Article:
Now I know it’s probably obvious, but I want to say it anyway. #OpenEd17, the real work of this conference starts now. I know you do this already. This is really just a message from me to me. A reminder to take it from here and pass it along. Or try to pass it along more anyway.

We all got some great tips, and tricks. Some ideas for new things to try. New resources we didn’t know about that are slicker than snot. We’ve recharged our excitement for Open Education. But it’s a little bit of preaching to the choir after a while. What’s more important to do next than going out and trying to convince someone who doesn’t know anything about Open that it’s something important?

It’s a lovely group, but let’s go meet more new friends now and tell them about this stuff.

The most effective activity at the conference, for me, was the speed networking during the unconference (Thanks, Rolin Moe, for cajoling us into it). Not only because I met so many people, but also I worked my “who am I and what is open to me” spiel 5 or 6 times and now I feel much more ready to say it to anyone. I have my open passage more readily available at the tip of my tongue. Now I’m more likely to pass it along.

So how about this idea? Anyone who prepared and delivered a session here in Anaheim, try to deliver the same or similar talk at another conference. One full of not-yet Open Educators. Or write a post about your time here, but make sure to send it to places away from us to colleagues who don’t follow Open Ed (and towards us, too. We still want to read it!). Have your open passage at the tip of your tongue, ready for anyone.

Whatever you do with what you took from these days, pass it along more so than pass it back to us. Let’s not stand in a circle and say what we’re saying back to each other again and again. Turn around and say it to someone new. Talk to some students! It might be kind of uncomfortable, like making a sales pitch. Try. Make sure to listen to what they say in return, too. It’s not passing the baton, it’s passing the salt and pepper. You probably already do this but I want to say it.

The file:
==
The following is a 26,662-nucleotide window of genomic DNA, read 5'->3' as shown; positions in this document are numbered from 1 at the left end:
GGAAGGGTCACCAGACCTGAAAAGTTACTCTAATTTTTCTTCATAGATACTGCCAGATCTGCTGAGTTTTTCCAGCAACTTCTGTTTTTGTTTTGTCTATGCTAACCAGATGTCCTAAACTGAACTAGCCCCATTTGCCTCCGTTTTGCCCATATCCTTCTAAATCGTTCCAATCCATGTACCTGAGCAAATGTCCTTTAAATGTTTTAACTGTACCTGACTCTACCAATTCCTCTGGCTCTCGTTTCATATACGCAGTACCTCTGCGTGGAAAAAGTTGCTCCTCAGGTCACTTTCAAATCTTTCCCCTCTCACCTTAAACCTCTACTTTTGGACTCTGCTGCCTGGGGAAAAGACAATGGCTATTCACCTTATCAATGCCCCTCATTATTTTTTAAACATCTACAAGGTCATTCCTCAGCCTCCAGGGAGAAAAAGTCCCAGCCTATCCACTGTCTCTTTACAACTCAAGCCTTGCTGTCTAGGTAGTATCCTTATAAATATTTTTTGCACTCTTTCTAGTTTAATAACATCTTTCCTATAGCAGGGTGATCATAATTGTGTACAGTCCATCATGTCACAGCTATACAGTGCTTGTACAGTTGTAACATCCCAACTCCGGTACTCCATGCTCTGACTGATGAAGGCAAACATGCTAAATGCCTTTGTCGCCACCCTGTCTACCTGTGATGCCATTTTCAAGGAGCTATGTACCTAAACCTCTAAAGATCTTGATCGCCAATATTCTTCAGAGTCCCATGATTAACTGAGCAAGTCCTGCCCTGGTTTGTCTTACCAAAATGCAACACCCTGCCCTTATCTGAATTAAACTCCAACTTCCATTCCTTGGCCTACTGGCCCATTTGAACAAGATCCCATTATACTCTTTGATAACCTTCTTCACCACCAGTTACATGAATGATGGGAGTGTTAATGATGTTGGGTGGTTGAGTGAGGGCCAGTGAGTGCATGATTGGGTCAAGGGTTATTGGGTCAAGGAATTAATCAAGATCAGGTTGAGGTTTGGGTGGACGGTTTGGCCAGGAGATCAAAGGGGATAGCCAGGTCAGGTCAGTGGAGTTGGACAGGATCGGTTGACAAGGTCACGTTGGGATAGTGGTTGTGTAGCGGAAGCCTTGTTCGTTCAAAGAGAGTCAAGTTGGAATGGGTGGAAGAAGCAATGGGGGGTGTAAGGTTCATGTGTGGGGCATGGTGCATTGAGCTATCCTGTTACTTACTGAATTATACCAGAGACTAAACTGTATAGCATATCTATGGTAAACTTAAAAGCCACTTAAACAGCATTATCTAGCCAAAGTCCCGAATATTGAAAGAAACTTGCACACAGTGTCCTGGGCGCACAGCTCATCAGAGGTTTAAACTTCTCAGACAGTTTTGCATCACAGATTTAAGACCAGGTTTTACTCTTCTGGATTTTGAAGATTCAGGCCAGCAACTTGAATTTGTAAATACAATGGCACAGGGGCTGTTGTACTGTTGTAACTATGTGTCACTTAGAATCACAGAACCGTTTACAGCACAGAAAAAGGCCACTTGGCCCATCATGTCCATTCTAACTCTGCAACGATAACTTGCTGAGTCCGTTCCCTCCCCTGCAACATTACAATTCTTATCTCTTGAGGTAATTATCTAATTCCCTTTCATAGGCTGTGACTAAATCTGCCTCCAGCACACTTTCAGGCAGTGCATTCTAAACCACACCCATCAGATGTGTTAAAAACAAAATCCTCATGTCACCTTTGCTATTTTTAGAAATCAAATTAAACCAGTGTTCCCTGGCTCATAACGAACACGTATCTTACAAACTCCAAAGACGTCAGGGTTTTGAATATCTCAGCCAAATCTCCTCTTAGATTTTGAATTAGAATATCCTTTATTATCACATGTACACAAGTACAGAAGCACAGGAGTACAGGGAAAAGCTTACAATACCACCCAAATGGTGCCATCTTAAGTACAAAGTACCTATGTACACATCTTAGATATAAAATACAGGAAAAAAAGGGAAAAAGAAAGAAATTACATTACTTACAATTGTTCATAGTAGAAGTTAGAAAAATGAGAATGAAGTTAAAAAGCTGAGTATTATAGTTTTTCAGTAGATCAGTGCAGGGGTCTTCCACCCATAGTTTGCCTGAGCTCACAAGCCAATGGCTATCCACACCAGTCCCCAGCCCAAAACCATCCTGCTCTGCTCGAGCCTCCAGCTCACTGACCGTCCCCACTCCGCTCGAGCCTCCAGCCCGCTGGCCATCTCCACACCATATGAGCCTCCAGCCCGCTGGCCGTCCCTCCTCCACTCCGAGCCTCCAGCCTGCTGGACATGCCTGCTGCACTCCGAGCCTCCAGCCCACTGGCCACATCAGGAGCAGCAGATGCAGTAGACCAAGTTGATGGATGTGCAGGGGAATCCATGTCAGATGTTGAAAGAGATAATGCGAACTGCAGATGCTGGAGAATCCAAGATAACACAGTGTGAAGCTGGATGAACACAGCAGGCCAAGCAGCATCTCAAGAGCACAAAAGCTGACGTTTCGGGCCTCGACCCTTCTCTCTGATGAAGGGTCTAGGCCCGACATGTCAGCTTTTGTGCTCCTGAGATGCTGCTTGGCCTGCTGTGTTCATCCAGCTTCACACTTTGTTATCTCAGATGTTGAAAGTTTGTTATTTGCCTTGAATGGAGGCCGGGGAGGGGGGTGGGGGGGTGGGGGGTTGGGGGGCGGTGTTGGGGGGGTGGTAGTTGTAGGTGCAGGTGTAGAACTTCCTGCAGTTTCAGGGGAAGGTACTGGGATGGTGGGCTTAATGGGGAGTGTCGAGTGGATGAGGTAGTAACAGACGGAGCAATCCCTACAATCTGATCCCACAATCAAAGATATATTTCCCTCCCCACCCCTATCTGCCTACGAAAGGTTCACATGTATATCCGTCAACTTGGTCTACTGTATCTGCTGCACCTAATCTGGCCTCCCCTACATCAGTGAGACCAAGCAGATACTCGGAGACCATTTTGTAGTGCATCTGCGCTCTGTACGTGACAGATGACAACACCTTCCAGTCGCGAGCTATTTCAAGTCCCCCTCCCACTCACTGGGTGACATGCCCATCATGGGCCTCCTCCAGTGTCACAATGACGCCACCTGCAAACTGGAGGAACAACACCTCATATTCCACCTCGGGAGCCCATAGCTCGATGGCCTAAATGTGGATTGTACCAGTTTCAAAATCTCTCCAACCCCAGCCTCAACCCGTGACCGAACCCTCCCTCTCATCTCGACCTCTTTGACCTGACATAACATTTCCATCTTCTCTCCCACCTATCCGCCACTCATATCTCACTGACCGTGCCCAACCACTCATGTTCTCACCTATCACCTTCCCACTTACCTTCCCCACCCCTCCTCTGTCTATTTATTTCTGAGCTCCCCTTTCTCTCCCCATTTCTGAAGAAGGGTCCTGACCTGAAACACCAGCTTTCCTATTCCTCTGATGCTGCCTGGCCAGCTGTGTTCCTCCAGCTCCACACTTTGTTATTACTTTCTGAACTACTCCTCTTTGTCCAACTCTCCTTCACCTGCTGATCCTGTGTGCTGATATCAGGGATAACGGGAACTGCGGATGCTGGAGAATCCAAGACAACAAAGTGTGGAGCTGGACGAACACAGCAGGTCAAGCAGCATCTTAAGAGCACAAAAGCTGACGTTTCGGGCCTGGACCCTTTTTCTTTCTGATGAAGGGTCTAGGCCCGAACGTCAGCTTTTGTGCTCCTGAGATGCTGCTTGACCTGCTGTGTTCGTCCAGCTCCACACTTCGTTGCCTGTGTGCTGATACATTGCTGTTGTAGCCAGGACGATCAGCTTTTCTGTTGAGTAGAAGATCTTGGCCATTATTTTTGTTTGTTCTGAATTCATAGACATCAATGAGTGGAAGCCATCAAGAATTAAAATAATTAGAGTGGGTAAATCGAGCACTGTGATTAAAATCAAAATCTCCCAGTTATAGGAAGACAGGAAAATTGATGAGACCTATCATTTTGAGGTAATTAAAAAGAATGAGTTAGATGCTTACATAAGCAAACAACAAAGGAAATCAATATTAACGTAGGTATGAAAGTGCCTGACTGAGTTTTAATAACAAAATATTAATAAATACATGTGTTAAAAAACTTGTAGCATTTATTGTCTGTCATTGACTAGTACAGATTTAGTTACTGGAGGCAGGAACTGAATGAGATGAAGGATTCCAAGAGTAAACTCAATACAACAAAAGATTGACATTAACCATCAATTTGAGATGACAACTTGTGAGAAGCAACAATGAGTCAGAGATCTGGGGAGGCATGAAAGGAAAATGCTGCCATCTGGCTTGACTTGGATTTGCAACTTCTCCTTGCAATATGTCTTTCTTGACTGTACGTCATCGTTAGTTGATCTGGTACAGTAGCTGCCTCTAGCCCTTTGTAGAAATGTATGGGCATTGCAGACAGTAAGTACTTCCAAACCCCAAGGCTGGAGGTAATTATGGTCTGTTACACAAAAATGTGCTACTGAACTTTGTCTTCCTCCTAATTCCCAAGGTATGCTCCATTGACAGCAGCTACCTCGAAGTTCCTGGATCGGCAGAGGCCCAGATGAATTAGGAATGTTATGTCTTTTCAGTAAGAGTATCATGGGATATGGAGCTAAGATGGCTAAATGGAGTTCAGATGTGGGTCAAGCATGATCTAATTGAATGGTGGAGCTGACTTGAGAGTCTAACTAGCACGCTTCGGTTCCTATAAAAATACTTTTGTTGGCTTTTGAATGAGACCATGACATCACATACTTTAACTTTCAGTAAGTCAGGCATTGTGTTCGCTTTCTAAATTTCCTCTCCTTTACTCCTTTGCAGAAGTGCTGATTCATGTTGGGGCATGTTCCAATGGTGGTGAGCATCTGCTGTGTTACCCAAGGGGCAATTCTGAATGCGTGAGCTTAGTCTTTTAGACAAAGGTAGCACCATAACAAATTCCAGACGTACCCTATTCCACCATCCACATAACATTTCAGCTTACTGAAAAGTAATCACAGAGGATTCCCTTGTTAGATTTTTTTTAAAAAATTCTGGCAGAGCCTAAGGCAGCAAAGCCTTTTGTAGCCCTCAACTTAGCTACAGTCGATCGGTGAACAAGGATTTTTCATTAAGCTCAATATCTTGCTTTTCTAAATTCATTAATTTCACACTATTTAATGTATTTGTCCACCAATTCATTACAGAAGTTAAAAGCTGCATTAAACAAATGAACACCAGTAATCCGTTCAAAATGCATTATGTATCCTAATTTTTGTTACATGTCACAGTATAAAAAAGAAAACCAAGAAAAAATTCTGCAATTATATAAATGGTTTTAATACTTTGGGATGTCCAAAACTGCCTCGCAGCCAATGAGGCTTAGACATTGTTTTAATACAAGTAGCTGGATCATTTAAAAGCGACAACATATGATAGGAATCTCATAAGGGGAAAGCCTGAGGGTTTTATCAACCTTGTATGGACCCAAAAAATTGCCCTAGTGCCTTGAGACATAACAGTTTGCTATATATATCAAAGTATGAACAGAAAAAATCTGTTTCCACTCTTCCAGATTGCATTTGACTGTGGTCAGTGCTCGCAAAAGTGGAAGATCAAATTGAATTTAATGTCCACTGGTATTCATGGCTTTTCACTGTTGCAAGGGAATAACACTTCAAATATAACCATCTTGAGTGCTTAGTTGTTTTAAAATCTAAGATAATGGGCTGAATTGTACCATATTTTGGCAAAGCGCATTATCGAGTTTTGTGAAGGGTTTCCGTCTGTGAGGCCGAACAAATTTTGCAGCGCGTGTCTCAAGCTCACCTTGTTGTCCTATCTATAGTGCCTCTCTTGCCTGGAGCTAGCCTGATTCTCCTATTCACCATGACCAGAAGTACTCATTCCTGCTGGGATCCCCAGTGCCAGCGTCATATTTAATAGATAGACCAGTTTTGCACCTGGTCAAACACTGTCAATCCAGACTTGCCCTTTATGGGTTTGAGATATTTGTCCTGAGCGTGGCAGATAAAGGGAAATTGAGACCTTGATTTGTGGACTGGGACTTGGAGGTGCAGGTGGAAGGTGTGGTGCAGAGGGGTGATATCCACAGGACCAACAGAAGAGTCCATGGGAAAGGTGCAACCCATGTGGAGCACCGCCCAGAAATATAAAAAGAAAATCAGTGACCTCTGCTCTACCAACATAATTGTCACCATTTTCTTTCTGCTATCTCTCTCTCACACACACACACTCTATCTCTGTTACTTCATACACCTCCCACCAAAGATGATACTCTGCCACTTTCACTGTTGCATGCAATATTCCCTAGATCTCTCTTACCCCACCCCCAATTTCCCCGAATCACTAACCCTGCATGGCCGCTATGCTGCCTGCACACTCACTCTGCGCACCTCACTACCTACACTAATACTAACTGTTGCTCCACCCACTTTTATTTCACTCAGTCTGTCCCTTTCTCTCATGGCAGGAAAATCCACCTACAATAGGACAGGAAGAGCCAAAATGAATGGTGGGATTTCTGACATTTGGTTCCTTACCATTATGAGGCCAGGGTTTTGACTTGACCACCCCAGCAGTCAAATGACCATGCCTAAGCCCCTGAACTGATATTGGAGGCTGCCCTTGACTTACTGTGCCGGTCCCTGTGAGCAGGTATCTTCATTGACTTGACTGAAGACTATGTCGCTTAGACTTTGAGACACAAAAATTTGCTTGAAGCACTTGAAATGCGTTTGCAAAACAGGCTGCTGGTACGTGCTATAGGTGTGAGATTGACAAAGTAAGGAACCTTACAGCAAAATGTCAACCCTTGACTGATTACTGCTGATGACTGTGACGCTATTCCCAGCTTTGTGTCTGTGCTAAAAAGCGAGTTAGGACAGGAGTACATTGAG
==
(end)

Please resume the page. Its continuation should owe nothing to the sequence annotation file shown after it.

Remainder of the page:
Maybe someone new will break the toot barrier with you at next year’s conference. Fingers crossed.

image: “saltshaker showdown” flickr photo by athrasher https://flickr.com/photos/athrasher/15746721477 shared into the public domain using (CC0)

Looking at Stars

We grow up watching our stars and wanting to be like them. We can see them because they have to do their thing in the open. Because we can see them we can try to do it like them.

When I’m a pro skateboarder, I’m going to skate like Tony Hawk.

When I’m in a band, we’re going to sound like Tom Petty 🙁

When I’m a writer, I’m going to write like Margaret Atwood.

When I’m a teacher I’m going to teach like… I’m going to learn like… Umm, how can I know who to look up to?

When people teach and learn in the open we can see those heroes of learning. Of all shapes and sizes. I’m going to learn like Maha Bali. I’m going to teach like Jesse Stommel. I’m going to speak like Gardner Cambell or Rajiv Jhangiani. I’m going to experiment and share like Alan Levine. I’m going to care like Amy Collier. Well, I’m going to try to be more like all of them, anyway. And I’m going to do it in the open, too.

That’s why open matters to me. I can find and follow the people I look up to, try to emulate them and get better in whichever direction or area I think best.

photo: “STAR” flickr photo by jylcat https://flickr.com/photos/jylcat/120110649 shared under a Creative Commons (BY) license